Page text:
Detained Fast Track denies access to justice
The Chief Inspector of the UK Border Agency’s investigation into the Detained Fast Track asylum process, published today, finds ample evidence of the dysfunctions of the Fast Track. Yet the Chief Inspector, John Vine, fails to draw the conclusion that fundamental reform is needed. In contrast to today’s ringing condemnation from the UN High Commission for Refugees, John Vine’s report is curiously muted.
The main reason for this is his remit. A key question for the Chief Inspector is whether the Detained Fast Track removes people quickly. There is no question that it does: hence its popularity with Ministers and the UK Border Agency. But how does it achieve these quick removals?
John Vine appears to give the quality of decision-making in the process a clean bill of health. The reason for this is his focus on appeals upheld as a marker of quality. 93% of refusals are upheld by the courts, he reasons, so the quality of initial decisions must be high. Yet this misses the point about how the Detained Fast Track denies access to justice: detained asylum-seekers find it just as difficult to present their cases effectively in the courts as they do to the UKBA. It is necessary to consider the quality of the whole process, not of the initial decision in isolation.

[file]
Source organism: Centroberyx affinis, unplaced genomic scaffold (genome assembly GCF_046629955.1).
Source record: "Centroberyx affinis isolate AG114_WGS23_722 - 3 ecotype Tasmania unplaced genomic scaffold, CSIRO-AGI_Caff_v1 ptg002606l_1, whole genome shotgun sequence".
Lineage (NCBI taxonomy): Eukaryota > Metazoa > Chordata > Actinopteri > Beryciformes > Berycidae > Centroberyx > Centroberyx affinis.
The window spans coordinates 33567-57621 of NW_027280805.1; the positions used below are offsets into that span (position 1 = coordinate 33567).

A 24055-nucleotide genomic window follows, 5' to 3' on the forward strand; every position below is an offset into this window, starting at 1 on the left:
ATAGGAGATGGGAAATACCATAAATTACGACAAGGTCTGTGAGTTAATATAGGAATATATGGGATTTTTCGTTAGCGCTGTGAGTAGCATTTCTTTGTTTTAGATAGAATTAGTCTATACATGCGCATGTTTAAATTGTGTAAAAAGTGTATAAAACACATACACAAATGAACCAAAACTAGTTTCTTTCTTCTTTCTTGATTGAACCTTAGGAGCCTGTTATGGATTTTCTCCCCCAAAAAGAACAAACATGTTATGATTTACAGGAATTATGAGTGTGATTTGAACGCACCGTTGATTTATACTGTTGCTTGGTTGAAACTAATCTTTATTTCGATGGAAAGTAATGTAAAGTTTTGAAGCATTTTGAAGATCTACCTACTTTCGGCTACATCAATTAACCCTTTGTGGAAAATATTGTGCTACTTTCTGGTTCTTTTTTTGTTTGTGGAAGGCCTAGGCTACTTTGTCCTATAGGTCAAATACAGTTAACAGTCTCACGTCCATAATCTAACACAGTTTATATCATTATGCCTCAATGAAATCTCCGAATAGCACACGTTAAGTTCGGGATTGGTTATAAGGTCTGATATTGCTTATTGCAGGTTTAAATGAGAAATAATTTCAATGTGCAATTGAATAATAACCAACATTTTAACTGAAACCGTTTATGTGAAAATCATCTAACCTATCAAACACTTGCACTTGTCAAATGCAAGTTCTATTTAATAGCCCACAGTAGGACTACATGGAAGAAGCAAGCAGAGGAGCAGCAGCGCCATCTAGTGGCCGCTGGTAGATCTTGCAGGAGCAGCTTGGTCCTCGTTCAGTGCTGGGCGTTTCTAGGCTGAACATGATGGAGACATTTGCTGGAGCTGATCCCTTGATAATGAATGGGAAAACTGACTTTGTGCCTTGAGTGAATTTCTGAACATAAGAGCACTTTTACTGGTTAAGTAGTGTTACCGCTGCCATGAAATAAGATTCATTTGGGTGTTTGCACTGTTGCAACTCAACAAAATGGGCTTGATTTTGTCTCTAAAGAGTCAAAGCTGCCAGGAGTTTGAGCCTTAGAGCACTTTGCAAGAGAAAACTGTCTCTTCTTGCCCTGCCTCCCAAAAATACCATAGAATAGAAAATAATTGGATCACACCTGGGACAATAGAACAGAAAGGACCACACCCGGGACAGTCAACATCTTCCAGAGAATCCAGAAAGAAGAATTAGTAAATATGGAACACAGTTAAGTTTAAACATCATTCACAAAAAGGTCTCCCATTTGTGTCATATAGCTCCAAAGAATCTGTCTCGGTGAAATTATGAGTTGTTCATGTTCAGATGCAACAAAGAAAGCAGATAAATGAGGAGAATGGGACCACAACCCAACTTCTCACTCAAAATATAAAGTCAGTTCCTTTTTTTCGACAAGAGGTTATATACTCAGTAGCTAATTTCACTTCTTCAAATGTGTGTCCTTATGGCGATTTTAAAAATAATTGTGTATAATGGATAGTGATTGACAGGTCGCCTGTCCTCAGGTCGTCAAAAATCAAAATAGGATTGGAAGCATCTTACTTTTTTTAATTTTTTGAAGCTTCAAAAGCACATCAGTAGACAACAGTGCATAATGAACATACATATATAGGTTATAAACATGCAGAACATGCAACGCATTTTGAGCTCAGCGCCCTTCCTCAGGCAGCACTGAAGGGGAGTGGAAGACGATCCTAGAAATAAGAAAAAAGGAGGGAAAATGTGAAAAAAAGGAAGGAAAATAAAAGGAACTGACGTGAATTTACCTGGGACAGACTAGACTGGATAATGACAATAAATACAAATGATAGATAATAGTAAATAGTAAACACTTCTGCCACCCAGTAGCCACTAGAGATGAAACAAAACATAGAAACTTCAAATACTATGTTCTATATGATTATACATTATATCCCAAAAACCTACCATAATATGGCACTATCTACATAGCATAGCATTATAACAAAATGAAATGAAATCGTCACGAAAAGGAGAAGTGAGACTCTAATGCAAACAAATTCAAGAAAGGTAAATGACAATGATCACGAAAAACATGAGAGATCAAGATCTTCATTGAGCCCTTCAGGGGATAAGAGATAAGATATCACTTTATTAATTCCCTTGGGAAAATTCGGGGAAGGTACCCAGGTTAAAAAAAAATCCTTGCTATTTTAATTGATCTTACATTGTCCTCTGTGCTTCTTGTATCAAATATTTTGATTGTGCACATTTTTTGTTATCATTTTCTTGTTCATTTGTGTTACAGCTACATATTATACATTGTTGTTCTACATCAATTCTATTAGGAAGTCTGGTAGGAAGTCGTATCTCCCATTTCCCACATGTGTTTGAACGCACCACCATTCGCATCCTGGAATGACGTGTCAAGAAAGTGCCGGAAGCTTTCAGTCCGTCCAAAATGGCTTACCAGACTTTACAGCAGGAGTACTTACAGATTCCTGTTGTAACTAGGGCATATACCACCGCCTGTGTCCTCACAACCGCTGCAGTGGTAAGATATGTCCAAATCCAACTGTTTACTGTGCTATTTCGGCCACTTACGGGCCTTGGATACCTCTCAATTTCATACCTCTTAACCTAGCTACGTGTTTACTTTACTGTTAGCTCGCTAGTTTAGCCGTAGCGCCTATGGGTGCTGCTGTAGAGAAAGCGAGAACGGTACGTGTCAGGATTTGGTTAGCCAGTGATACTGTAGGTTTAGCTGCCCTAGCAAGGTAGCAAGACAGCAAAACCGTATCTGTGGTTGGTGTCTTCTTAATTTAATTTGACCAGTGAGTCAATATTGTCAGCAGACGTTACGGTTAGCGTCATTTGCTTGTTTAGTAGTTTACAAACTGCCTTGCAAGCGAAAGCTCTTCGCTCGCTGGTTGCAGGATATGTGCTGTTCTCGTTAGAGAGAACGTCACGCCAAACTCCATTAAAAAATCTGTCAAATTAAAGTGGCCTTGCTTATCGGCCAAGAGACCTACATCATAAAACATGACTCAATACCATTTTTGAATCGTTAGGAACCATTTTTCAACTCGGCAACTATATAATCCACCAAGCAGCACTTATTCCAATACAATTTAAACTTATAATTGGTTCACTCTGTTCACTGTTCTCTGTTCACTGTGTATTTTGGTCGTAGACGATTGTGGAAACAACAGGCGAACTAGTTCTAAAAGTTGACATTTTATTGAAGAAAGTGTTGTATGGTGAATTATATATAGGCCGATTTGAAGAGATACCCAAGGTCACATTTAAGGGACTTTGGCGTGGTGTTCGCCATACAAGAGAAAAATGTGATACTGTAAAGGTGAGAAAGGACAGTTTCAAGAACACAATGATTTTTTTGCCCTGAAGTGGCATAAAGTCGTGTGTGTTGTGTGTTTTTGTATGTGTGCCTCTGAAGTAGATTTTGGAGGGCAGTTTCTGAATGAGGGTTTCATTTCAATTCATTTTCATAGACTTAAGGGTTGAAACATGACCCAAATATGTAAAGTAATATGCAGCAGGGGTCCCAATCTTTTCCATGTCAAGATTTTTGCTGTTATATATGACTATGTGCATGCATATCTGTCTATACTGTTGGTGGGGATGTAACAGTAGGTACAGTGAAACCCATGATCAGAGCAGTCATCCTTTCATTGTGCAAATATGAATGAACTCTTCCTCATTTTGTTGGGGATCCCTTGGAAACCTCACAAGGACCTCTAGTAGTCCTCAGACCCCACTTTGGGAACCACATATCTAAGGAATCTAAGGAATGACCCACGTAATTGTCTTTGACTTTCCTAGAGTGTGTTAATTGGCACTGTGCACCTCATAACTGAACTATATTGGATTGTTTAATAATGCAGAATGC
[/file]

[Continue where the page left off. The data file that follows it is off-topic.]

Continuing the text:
As a result, John Vine seems to view as minor details the problems that he has found. Asylum-seekers are detained for an average of 11 days before they are interviewed, without access to legal advice, rather than the three to four days foreseen in UKBA policy. The solution? Not to eliminate the delays, but to change the policy to factor in these unnecessary delays.
The absence of effective screening is highlighted by the finding that 30% of asylum-seekers on Fast Track are released, often because they are torture or trafficking survivors. This is bad enough, but we and other NGOs frequently see such unsuitable people go through the Fast Track all the way to removal. Once again, John Vine has no way to assess.
Nevertheless, despite these shortcomings, John Vine’s report marks an important step towards recognition in government of the problematic nature of the Detained Fast Track, long viewed as the pride of the UKBA. The questions that John Vine asks, however limited, are not easily answered, and will not go away.
Particularly now that the UNHCR, which monitors the quality of the Detained Fast Track, is taking a stronger public position. In the words of Roland Schilling, UNHCR’s representative to the UK, “Asylum seekers who come to the UK have often experienced extremely distressing circumstances which have caused them to flee. To be led off to a detention centre – sometimes in handcuffs – as soon as they arrive, is far from a humane way of being treated. These people did nothing other than to ask for protection.”